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Greening the ACS Student Chapter at Gordon College

Honored Contributor
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Contributed by Irvin J. Levy, Professor of Chemistry and Department Chair, Gordon College.

Green Chemistry Principle #9 – Catalysis. As I look at the adventure that I have had over the past 25 years mentoring the ACS student chapter at Gordon College, either actively or in support roles, it is interesting to me to reflect on the many ways that green chemistry engagement has been a catalyst. Chartered by ACS in 1990, the chapter at Gordon College, in Wenham, MA, like many other student chapters, has seen times of great involvement and times of dormancy. Integration of green chemistry advocacy, though, transformed the past six years into the chapter’s most successful years.

Green chemistry has been an important focus on our campus since 2003. Our initial interest was prompted by a student who was adamant that we should learn more about the idea, which was still rather novel to those of us in the teaching trenches in the early years of the new millennium. Through her catalytic efforts that one student had a profound impact on our department, our faculty, and our students.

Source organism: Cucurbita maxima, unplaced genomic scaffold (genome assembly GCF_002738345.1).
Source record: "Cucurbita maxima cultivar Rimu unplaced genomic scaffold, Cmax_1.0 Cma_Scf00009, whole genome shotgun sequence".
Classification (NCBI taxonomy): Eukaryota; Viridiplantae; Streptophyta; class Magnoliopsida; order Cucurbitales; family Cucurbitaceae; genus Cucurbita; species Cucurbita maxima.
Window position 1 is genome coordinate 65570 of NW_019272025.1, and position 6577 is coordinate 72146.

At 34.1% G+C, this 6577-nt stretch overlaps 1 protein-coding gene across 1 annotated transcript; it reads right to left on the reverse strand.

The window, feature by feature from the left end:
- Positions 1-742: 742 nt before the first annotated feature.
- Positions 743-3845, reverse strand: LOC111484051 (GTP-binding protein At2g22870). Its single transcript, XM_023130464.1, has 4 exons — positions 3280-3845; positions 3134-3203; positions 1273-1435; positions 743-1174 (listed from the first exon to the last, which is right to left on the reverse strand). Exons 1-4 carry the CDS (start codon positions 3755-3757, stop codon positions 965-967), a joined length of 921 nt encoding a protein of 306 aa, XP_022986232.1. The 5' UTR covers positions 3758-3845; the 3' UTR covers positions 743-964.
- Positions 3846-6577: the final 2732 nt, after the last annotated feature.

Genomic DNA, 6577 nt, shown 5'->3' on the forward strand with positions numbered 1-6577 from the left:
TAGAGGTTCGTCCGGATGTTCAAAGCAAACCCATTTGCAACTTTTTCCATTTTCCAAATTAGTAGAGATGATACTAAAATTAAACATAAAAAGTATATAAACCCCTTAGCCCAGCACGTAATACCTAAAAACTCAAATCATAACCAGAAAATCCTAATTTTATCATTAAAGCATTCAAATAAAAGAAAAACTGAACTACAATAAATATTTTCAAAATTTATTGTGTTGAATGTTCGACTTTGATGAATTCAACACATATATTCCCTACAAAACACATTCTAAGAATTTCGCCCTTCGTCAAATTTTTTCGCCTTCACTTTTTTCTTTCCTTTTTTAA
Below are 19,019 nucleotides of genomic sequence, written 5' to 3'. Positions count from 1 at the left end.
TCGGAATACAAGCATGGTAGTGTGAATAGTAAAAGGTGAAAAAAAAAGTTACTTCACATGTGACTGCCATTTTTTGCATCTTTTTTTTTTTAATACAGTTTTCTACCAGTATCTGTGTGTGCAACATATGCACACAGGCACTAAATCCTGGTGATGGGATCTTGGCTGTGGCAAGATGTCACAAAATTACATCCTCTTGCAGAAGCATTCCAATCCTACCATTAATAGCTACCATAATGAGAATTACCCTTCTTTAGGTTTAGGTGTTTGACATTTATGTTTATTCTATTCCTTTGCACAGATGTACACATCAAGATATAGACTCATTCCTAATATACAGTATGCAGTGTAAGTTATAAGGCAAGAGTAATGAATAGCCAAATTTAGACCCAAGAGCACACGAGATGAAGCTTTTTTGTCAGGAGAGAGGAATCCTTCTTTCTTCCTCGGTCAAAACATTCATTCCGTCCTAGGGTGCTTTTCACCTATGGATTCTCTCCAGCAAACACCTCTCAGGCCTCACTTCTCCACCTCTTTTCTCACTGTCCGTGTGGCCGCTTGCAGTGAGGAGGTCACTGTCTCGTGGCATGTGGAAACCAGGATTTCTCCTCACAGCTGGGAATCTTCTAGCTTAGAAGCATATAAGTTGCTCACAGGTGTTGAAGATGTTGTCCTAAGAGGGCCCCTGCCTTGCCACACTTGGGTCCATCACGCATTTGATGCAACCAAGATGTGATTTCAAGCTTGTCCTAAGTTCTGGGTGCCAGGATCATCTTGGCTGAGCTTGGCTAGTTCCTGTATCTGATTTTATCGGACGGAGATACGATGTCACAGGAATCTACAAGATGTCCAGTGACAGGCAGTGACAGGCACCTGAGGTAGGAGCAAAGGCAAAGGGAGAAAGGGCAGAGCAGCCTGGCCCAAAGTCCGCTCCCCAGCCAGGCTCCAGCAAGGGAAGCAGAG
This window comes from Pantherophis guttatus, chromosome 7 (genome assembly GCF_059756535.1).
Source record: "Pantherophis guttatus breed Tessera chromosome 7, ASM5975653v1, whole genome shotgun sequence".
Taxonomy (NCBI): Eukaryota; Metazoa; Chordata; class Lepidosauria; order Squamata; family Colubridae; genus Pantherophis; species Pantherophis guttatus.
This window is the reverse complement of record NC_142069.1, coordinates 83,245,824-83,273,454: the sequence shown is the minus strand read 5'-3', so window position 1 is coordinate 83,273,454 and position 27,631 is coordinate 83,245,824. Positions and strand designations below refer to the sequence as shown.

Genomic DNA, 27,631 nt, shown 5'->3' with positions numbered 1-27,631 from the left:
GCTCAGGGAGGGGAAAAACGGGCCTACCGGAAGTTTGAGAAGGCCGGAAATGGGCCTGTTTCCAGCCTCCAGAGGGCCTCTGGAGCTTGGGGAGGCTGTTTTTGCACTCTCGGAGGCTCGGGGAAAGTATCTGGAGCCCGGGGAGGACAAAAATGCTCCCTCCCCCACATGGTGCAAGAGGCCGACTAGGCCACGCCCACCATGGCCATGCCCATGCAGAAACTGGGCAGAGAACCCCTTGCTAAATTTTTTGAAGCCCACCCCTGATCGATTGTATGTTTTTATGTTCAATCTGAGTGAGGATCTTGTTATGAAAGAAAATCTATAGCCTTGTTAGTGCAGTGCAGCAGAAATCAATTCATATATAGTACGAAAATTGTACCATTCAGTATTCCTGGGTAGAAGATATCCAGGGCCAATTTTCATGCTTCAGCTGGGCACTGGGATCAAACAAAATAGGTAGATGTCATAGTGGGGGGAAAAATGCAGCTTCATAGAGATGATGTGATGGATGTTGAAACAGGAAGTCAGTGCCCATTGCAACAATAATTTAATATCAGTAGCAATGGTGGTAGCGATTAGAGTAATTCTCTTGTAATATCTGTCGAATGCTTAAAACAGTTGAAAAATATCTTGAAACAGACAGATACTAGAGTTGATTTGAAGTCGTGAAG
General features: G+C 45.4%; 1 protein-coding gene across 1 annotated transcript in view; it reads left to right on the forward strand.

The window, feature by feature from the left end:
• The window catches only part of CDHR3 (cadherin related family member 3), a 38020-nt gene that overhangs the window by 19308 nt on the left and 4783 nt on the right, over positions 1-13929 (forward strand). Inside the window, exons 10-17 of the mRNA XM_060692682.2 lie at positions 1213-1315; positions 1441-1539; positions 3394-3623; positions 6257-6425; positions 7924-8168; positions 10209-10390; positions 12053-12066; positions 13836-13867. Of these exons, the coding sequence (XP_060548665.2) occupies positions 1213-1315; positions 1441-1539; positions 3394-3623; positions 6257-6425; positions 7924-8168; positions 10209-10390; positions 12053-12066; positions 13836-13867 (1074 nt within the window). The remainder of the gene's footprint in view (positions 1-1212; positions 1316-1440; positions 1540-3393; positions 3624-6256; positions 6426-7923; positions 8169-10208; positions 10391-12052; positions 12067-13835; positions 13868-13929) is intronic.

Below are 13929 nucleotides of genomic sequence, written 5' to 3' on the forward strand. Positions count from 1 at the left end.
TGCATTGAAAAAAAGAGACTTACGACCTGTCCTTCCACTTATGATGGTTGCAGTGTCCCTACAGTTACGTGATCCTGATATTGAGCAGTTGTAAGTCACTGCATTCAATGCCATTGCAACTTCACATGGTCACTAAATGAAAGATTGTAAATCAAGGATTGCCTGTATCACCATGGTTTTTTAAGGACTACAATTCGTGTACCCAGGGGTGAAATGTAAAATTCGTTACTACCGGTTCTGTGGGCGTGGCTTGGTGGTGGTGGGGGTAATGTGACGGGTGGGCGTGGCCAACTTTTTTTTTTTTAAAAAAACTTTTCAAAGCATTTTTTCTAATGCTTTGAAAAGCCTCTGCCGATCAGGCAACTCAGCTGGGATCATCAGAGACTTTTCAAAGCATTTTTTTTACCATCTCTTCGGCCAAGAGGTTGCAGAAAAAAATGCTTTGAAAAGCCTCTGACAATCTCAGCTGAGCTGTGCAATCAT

Now, our student chapter is an intentional catalyst, bringing information to others about green chemistry and encouraging those in the academic world to adopt it into their lecture, labs, research, and – yes – other student chapters of the ACS.

David Constable.pngSo, how do you become a catalyst? What can your chapter do to engage your students and provide an outreach to others? Well, the first part of that answer depends a lot on your chapter. You have to seek out activities that will be fun for you to organize and fun for the community that you want to reach. And the second part of the answer depends a lot on how experimental you feel. After all, we’re chemists! Experiment with ideas… try activities on your own… try sharing them with a group… and don’t worry too much whether you have a stellar success the first time out. Part of the nature of a chemist is to gather more data and refine the solution. You can do that with your chapter, too.

And you won’t be alone.

The concept of green chemistry is attractive to a lot of people. Folks who would profess no interest in “chemistry” suddenly become interested when you explain that green chemistry uses principles that allow us to get the benefits of chemistry but in ways that are designed to be safer for human health and the environment. Often, this “elevator speech” about green chemistry is enough to elicit a “tell me more” response. And then, off you go. We have found partners for our chapter in lots of places – and you will, too. Some examples:

  • Students from other majors who are interested in sustainability
  • Faculty in your department who are engaged in green chemistry or sustainability
  • Your student chapter advisor, who might not be engaged in green chemistry but who might become engaged if you spark her or his interest, you catalyst, you!

And once you’ve got a core of people to get the ball rolling, there are lots of resources available to you.  For example,